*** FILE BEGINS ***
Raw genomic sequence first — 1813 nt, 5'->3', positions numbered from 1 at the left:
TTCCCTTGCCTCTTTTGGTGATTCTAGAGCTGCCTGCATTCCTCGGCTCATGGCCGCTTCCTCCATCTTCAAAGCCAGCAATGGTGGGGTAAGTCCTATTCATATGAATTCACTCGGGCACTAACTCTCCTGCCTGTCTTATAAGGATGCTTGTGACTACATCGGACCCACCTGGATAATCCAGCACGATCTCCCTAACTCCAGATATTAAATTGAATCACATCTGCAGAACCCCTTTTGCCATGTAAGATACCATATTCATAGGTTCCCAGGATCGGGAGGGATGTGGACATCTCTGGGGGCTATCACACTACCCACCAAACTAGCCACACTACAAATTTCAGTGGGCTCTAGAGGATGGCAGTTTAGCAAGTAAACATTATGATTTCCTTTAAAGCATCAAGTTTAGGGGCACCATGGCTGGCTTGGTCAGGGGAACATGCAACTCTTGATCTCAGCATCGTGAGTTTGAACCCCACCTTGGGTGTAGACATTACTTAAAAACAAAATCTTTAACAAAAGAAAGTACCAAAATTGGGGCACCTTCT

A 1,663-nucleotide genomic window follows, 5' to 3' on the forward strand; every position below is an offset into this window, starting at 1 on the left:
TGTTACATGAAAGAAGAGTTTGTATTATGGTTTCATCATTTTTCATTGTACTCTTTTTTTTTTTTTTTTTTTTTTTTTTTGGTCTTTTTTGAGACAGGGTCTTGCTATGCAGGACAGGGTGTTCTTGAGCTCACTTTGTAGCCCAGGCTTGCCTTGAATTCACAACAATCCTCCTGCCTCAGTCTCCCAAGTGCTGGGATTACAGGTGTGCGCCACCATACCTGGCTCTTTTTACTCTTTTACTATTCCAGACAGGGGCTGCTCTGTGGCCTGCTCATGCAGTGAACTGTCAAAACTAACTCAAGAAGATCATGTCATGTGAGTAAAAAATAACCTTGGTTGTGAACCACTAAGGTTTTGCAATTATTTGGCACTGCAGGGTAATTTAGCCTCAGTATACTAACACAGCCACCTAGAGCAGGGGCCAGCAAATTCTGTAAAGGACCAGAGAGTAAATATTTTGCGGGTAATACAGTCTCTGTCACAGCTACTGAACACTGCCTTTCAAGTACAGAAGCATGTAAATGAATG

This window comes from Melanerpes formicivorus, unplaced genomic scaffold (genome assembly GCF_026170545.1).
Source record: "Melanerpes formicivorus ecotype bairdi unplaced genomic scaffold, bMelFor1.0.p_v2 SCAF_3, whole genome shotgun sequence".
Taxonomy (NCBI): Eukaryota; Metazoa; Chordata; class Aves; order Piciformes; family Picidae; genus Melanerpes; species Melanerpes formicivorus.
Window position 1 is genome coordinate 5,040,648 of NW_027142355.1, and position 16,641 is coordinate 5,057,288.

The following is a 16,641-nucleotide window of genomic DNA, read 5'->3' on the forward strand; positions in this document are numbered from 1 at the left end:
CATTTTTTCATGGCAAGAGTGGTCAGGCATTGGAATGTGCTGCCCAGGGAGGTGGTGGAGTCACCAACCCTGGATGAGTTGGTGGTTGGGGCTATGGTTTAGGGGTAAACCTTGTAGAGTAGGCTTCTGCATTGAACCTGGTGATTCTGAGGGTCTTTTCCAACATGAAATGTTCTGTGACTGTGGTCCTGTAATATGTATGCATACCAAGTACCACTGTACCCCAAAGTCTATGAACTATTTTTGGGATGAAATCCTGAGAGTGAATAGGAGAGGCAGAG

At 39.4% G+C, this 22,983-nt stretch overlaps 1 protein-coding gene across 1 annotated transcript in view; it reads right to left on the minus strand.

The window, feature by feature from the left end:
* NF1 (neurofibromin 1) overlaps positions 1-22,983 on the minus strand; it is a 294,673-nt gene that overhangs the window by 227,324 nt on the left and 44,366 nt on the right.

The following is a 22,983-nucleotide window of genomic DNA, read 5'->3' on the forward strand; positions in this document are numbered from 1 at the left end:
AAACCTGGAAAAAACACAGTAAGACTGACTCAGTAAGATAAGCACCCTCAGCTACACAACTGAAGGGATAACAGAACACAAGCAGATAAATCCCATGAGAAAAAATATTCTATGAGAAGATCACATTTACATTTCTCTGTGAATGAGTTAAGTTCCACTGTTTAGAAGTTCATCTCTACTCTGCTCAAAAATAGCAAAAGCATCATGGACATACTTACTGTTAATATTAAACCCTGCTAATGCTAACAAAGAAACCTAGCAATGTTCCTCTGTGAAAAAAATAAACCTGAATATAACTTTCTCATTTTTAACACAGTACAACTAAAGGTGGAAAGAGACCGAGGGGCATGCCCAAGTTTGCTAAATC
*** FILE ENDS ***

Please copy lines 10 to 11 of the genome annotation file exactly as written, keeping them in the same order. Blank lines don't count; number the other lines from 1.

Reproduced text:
CATTTTTTCATGGCAAGAGTGGTCAGGCATTGGAATGTGCTGCCCAGGGAGGTGGTGGAGTCACCAACCCTGGATGAGTTGGTGGTTGGGGCTATGGTTTAGGGGTAAACCTTGTAGAGTAGGCTTCTGCATTGAACCTGGTGATTCTGAGGGTCTTTTCCAACATGAAATGTTCTGTGACTGTGGTCCTGTAATATGTATGCATACCAAGTACCACTGTACCCCAAAGTCTATGAACTATTTTTGGGATGAAATCCTGAGAGTGAATAGGAGAGGCAGAG

At 39.4% G+C, this 22,983-nt stretch overlaps 1 protein-coding gene across 1 annotated transcript in view; it reads right to left on the minus strand.